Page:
Yucateco > Tapatio > Tabasco
tacos are usually better than large tacos. Itís tempting
to stuff each tortilla with as much as possible, but always
consider proportion. You want to get a bite with all the
components, which is hard if you can barely fold the
tortilla over the mass of fillings and toppings. Better to
make a slim and satisfying taco, and eat more of them.
toppings are completely optional but can separate a good
taco from an exceptional one.
toppings: pickled red onions, pickled jalapenos, shredded
cabbage, radishes, queso fresco.
toppings: lettuce, chopped tomatoes, pre-shredded
"Mexican" cheese, canned black olives.
white onions and cilantro are great toppings but unnecessary
if youíve included both in your salsa.
problem with the pre-fried U-shaped shells ó the kind made
famous by Taco Bell and Old El Paso ó is that when you
bite in, the filling slides out the side too easily. Plus,
they are usually structurally unsound, crumbling apart after
fried tacos can be amazing. You just need to fry the
tortilla with the filling already inside. Try fried potato
tacos (see recipe).
any of these rules if you want. The goal is not to adhere
strictly to these tips but simply to eat more tacos.
Experiment. Cook. Repeat.
about 1 cup
ounces tomatillos, husked, rinsed
1 to 2
cloves garlic, unpeeled
handful fresh cilantro, chopped
white onion, chopped
tomatillos, serranos and garlic cloves on a foil-lined
baking sheet. Cover garlic with an additional layer of foil.
Place under a hot broiler and cook until tomatillos are
blackened on top, about 6 minutes. Flip tomatillos and
serranos; blacken on the other side, about 5 minutes. Remove
baking sheet from oven; allow everything to cool. Stem
serranos and peel garlic. Transfer tomatillos, serranos
garlic and salt to a blender. Process until almost smooth.
Taste, and season with more salt if necessary. Transfer to a
bowl; stir in cilantro and onion.
information per serving: 9 calories, 0 g fat, 0 g saturated
fat, 0 mg cholesterol, 2 g carbohydrates, 1 g sugar, 0 g
protein, 73 mg sodium, 1 g fiber
pound Yukon Gold potatoes, peeled, cubed into 1/2-inch
tomatillo salsa, see recipe
head red cabbage, thinly sliced
cup queso fresco
medium saucepan of water over high heat until boiling. Add
cubed potatoes; reduce heat to a strong simmer. Cook until
tender, 8-10 minutes. Drain potatoes in a colander. Transfer
to a bowl, add salt and use a fork to mash until smooth.
large skillet over medium. Warm the tortillas for a few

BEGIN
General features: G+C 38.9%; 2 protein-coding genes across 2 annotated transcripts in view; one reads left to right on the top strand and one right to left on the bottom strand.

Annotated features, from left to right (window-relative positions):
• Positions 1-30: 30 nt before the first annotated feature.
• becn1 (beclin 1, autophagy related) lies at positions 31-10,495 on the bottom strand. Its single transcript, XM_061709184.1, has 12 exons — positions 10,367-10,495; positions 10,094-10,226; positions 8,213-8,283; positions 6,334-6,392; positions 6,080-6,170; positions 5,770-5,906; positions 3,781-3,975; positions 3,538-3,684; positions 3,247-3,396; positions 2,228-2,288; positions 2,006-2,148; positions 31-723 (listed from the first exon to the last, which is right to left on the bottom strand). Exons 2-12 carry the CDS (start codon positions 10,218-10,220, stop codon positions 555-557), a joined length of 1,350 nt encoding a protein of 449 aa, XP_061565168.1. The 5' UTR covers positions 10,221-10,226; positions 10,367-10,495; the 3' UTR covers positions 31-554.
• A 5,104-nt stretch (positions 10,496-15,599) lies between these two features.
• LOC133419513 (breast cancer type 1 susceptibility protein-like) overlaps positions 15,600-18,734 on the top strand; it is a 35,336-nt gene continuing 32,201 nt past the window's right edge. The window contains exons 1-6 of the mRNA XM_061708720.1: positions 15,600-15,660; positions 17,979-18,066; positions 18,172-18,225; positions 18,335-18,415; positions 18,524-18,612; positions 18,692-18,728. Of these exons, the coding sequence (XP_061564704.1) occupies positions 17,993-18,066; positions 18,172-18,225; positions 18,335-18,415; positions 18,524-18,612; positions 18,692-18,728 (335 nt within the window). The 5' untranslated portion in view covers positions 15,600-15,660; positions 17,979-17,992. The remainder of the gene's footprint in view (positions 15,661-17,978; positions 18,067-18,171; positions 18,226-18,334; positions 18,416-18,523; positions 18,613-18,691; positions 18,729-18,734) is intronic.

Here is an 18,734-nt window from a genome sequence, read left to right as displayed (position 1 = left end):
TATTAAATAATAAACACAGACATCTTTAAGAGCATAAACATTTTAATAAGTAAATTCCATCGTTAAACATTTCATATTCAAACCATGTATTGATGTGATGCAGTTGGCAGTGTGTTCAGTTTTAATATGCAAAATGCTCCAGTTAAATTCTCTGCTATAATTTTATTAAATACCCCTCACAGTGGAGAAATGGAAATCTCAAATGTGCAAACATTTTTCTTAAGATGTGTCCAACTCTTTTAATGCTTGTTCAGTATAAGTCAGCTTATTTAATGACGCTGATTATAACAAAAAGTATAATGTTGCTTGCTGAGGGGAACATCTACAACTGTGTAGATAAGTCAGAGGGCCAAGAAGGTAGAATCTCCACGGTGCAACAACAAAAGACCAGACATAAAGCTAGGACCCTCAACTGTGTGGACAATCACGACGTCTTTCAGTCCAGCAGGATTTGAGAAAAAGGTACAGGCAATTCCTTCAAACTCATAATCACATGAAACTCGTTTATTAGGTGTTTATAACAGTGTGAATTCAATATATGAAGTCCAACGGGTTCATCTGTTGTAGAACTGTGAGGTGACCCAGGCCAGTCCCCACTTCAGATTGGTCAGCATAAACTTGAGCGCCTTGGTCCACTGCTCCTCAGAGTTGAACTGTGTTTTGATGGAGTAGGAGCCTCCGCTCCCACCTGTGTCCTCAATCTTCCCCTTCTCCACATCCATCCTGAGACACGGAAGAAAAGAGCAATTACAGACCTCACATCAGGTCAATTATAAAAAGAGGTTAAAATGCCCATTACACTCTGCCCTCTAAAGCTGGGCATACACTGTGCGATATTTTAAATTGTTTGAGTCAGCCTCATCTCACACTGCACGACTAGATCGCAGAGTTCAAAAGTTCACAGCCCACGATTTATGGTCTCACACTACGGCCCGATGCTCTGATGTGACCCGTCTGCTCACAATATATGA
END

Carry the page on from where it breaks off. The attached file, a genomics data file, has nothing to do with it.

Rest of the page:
seconds on each side until pliable. Spoon 2 tablespoons of
mashed potato into each tortilla. Fold each tortilla over,
pressing firmly to close.
the oil in the same skillet over medium-high heat. Add as
many tortillas as will fit in one layer, usually three. Cook
until lightly browned on the bottom, 1-2 minutes; flip and
brown on the other side, 1-2 minutes. Transfer tacos to a
plate lined with paper towels. Repeat with remaining
tacos topped with salsa, a handful of sliced cabbage, queso
fresco and a wedge of lime.
information per taco: 141 calories, 6 g fat, 1 g saturated
fat, 2 mg cholesterol, 18 g carbohydrates, 1 g sugar, 3 g
protein, 251 mg sodium, 3 g fiber
CHORIZO AND ALMOND TACOS
ounces fresh Mexican chorizo
large white onion, sliced
pound zucchini, ends trimmed, thinly sliced crosswise
cloves garlic, minced
teaspoon ground cinnamon
teaspoon ground cumin
cup slivered almonds
fresh cilantro, chopped
tomatillo salsa, see recipe
chorizo and onion to a large skillet set over medium heat.
Cook, stirring occasionally, until onion is soft and
translucent and chorizo is starting to brown, 8-10 minutes.
Add zucchini, garlic, cinnamon and cumin; stir well. Cook,
stirring often, until zucchini softens, about 5 minutes.
Taste, and season with salt, if necessary ó usually about
1/2 teaspoon ó and pepper to taste.
toast almonds in a dry skillet over medium heat. Cook,
stirring often, until lightly browned, 3-5 minutes. Transfer
to a bowl.
skillet over medium-high heat. Add a tortilla; warm until
you notice steam rising off, 5-10 seconds. Flip and warm
until very soft, another 10 seconds. Wrap in a towel and
repeat with remaining tortillas.
some of the filling into the tortilla; top with a sprinkle
of almonds, cilantro, a squeeze of lime and roasted
information per serving: 180 calories, 10 g fat, 3 g
saturated fat, 17 mg cholesterol, 16 g carbohydrates, 1 g
sugar, 7 g protein, 440 mg sodium, 3 g fiber